What is Eurasian watermilfoil and why is it a problem?
Eurasian watermilfoil (Myriophyllum spicatum) is a feathery submerged aquatic plant that is native to Europe and Asia. It was discovered in North America in the 1940s and has since spread to nearly every U.S. state and at least three Canadian provinces. It was first documented in Lake Tahoe in the 1980s. It spreads when plant pieces break off and float on water currents. This reproduction through fragmentation poses unique challenges to treatment.
If left unattended, a single Eurasian watermilfoil fragment can produce thick mats of vegetation in a relatively short time.
In Lake Tahoe and in other systems, this can cause unwanted ecological and economic impacts. In North America, high density populations of Eurasian watermilfoil impact native species and can cause unwanted effects on water quality, recreation and other ecosystem services. In the nearshore regions of Lake Tahoe, this species has been found to alter phosphorus cycling in the water column, potentially leading to increased algae production. Additionally, it may provide habitat for invasive warm water fish species, further disrupting Lake Tahoe’s ecosystem. Eurasian watermilfoil forms thick mats that are navigational and aesthetic nuisances to homeowners and recreationists alike. In addition, studies have found that infestations of this species are associated with a decline in lakefront property values.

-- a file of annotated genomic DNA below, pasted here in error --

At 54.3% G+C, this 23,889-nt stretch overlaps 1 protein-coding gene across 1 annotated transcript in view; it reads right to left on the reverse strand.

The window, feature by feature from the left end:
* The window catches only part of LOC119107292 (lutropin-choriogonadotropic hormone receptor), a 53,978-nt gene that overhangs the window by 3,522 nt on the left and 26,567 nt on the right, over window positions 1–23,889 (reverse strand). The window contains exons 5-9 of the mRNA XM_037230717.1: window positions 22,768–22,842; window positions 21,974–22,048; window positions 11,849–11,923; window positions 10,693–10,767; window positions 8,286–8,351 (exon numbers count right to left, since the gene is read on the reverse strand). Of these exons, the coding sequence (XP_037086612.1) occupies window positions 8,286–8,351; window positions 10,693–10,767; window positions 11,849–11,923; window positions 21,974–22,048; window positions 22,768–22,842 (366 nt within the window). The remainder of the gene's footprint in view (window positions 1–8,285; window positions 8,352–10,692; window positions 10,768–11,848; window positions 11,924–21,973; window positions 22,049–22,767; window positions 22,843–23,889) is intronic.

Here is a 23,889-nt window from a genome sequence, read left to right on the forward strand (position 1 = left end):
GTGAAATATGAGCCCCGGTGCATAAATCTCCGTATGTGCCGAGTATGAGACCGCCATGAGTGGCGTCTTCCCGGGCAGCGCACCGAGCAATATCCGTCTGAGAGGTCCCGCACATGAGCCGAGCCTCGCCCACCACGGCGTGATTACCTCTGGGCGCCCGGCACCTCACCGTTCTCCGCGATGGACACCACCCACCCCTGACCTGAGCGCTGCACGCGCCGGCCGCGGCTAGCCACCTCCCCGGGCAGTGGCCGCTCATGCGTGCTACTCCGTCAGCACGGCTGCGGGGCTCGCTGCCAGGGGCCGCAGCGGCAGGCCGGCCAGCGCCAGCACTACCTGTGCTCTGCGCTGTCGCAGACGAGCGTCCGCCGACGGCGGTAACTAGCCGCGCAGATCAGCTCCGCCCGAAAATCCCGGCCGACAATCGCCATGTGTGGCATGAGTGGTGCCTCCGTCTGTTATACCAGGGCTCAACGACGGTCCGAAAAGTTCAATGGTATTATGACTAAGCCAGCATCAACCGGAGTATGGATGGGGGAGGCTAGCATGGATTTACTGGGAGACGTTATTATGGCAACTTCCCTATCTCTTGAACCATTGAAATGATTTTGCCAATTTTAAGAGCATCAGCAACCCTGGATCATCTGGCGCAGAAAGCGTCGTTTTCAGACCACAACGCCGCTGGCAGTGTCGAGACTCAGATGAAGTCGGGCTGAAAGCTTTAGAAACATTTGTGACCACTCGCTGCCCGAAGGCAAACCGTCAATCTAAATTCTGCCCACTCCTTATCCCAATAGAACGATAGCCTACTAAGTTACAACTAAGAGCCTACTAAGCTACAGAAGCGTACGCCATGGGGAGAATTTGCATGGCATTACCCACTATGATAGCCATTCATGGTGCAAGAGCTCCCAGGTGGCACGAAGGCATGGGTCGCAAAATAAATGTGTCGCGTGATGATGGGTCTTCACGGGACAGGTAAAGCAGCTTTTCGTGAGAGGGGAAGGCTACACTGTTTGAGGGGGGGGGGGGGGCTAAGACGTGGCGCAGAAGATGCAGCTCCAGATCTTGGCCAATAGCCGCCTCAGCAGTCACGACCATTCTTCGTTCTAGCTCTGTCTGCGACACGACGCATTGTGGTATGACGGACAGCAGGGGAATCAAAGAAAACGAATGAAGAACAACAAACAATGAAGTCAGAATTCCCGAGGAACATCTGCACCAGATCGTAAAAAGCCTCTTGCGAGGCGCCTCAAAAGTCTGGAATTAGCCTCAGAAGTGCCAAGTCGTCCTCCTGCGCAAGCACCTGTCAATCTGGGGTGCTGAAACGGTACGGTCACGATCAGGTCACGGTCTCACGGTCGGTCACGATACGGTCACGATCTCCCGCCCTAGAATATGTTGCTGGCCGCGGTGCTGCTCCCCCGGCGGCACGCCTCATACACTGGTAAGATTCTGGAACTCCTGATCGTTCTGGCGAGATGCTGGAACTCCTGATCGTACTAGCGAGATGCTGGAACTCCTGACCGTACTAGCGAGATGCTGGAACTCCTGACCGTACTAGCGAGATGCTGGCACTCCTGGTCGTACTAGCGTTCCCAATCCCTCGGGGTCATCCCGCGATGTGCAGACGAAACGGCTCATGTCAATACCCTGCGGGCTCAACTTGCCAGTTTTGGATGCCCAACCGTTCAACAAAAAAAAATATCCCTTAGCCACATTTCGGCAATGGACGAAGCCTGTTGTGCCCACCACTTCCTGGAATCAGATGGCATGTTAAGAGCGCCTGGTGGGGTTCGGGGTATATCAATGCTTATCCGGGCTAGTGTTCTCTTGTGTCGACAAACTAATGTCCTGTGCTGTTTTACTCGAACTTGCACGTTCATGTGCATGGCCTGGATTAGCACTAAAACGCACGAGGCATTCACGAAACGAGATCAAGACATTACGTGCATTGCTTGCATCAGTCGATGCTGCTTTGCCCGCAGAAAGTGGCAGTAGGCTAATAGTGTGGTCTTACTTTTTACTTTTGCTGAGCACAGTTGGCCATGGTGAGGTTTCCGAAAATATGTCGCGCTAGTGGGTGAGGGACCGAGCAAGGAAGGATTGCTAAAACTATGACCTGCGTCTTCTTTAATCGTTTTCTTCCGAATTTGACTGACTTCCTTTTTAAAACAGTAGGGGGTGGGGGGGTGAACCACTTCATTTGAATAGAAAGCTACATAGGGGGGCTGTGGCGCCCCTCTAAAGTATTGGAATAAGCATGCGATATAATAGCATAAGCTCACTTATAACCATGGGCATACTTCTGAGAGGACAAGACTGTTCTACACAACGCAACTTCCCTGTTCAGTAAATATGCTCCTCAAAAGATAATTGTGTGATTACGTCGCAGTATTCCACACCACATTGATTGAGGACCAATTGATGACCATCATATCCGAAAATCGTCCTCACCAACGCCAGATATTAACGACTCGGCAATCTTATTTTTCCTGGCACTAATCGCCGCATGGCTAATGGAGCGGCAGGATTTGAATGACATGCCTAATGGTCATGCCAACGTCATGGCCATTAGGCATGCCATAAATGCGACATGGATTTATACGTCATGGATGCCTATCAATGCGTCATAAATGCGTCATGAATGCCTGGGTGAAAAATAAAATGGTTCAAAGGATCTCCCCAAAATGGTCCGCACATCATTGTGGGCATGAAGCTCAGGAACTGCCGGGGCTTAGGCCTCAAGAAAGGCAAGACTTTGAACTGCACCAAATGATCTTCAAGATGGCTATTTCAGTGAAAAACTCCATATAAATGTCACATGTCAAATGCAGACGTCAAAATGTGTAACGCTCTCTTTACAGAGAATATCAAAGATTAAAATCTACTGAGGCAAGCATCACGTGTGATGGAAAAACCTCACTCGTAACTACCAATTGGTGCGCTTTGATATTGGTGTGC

Synthetic bottom barriers are installed over the infestation; the barriers are air-permeable but block out all light. The barriers are secured with rebar and left in place for a minimum of three months. Dependent upon environment, the barriers may be left in place for up to 18 months. This method is best used for well-established infestations in sheltered environments. It is also necessary to have a minimum of four feet water depth to avoid disturbance from wave action and boat traffic. Installation is carried out by certified divers and topside assistance is required to assemble barriers and maneuver the barriers in and out of the water.
The synthetic air-permeable bottom barriers must be weighted down with rebar. Preparations include cutting rebar to length, carefully inserting rebar into "sleeves" on the bottom barrier, and bending additional rebar into u-shaped "staples".
Under water, specially trained divers install the barriers on the lake bed. Each barrier is 10' by 40' and weighs approximately 56 lbs when dry; they are installed with an overlap to help deter new plants from growing between the barriers. The divers secure the barriers to the lake bed with the rebar "staples" to ensure water movement does not displace them.
Throughout the growing season, the dive team returns to the site to perform maintenance on the barriers and remove any new plants that grow at the perimeter of the barriers.
Each barrier is 10' by 40' and weighs approximately 56 lbs when dry.
When it is time to remove the barriers, divers remove the rebar staples and lift the barriers up to the topside crew. The topside crew roll up the barriers and remove them from the water. The barriers can be reused for multiple seasons.
The suction hose feeds invasive plant material into mesh bags. When the bags are full, divers remove the bags from the water and dispose of the material off site.